Doctors and psychologists working in U.S. military detention centers were directed to violate medical ethics and standards by participating in the mistreatment of prisoners, according to a new report.
A 19-member independent task force of military, ethics, medical, public health, and legal experts spent two years reviewing records for their report, titled Ethics Abandoned: Medical Professionalism and Detainee Abuse in the War on Terror.
The report states that DoD and CIA policies “institutionalized a variety of interventions by military and intelligence agency doctors and psychologists that breach ethical standards to promote well-being and avoid harm.”
These interventions included:
• Involvement in abusive interrogation; consulting on conditions of confinement to increase the disorientation and anxiety of detainees;
• Using medical information for interrogation purposes; and
• Force-feeding of hunger strikers
The Task Force on Preserving Medical Professionalism in National Security Detention Centers concluded that since September 11, 2001, the “Department of Defense (DoD) and CIA improperly demanded that U.S. military and intelligence agency health professionals collaborate in intelligence gathering and security practices in a way that inflicted severe harm on detainees in U.S. custody.”
These practices included “designing, participating in, and enabling torture and cruel, inhumane and degrading treatment” of detainees.
The task force also found that DoD policies and practices interfered with health professionals’ ability to provide detainees with appropriate medical care and to “report abuses against detainees under recognized international standards.” The report details how agencies adopted rules for military health personnel that significantly deviate from typical ethical standards.
Task Force member Dr. Gerald Thomson, Professor of Medicine Emeritus at Columbia University, said:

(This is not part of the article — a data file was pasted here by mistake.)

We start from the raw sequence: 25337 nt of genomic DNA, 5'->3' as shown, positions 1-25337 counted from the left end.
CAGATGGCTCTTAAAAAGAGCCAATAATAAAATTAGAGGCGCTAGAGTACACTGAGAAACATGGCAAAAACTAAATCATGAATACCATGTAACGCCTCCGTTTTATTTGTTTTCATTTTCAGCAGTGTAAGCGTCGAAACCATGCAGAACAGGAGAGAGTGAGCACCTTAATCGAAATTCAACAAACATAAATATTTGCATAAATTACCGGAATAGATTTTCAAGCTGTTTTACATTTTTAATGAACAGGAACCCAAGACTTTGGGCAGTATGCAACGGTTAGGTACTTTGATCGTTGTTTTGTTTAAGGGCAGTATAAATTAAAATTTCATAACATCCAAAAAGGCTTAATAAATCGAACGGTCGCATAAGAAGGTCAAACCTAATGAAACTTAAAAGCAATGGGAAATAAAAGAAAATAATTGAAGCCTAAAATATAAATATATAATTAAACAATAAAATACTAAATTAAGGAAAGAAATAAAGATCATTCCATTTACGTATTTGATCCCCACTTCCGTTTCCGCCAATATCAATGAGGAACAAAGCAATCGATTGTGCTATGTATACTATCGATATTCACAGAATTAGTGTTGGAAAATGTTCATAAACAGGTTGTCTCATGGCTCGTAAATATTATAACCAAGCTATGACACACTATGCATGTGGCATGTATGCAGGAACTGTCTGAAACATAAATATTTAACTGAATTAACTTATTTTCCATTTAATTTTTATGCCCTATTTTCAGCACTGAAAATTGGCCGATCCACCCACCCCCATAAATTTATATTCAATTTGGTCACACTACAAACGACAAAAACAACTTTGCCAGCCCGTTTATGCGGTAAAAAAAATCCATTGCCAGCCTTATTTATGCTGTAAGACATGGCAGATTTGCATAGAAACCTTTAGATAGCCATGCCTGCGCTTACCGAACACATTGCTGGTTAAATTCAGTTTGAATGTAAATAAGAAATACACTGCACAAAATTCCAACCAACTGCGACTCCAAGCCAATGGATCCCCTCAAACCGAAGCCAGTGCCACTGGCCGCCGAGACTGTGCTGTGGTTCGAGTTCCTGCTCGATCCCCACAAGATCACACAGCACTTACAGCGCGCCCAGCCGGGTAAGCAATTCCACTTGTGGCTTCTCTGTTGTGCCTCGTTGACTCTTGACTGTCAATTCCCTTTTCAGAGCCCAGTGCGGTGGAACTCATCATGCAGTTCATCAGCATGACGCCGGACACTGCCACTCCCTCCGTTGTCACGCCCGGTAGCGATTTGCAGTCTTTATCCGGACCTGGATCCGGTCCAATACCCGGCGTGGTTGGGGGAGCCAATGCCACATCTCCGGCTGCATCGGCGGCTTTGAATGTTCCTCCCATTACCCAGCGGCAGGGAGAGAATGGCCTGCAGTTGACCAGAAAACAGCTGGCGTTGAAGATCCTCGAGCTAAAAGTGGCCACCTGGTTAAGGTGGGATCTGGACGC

“The American public has a right to know that the covenant with its physicians to follow professional ethical expectations is firm regardless of where they serve. It’s clear that in the name of national security the military trumped that covenant, and physicians were transformed into agents of the military and performed acts that were contrary to medical ethics and practice. We have a responsibility to make sure this never happens again.”
According to the Task Force, the DoD specifically:
• Excused violations of ethical standards by inappropriately characterizing health professionals engaged in interrogation as “safety officers,” masking one of their key functions;
• Implemented rules that permitted medical and psychological information obtained by health professionals to be used in interrogations;
• Required physicians and nurses to forgo their independent medical judgment and counseling roles, as well as to force-feed competent detainees engaged in hunger strikes even though this is forbidden by the World Medical Association and the American Medical Association;
• Improperly designated licensed health professionals to use their professional skills to interrogate detainees as military combatants, a status incompatible with licensing; and
• Failed to uphold recommendations by the Army Surgeon General to adopt international standards for medical reporting of abuse against detainees. (source)
The task force also found that the CIA’s Office of Medical Services reviewed and approved forms of torture and told the Department of Justice that “enhanced interrogation” techniques, including waterboarding and extended sleep deprivation, were medically acceptable.
The DoD has been taking steps to improve the treatment of detainees, but the task force said the agency “continues to follow policies that undermine standards of professional conduct” for interrogation, hunger strikes, and reporting abuse.
These policies include requiring medical professionals to participate in the force-feeding of detainees and the use of bodily restraints for up to two hours twice a day, enabling interrogators access to medical and psychological information about detainees for exploitation by interrogators, and allowing medical care for detainees to “suffer from the inability or failure of clinicians to address causes of detainee distress from torture.”
Recommendations for a full investigation and overhaul of medical practices in military detention centers are included in the task force’s report.
David Rothman, president of the Institute on Medicine as a Profession, said:
“Putting on a uniform does not and should not abrogate the fundamental principles of medical professionalism. ‘Do no harm’ and ‘put patient interest first’ must apply to all physicians regardless of where they practice.”
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Contributed by Lily Dane of The Daily Sheeple.
Lily Dane is a staff writer for The Daily Sheeple. Her goal is to help people to “Wake the Flock Up!”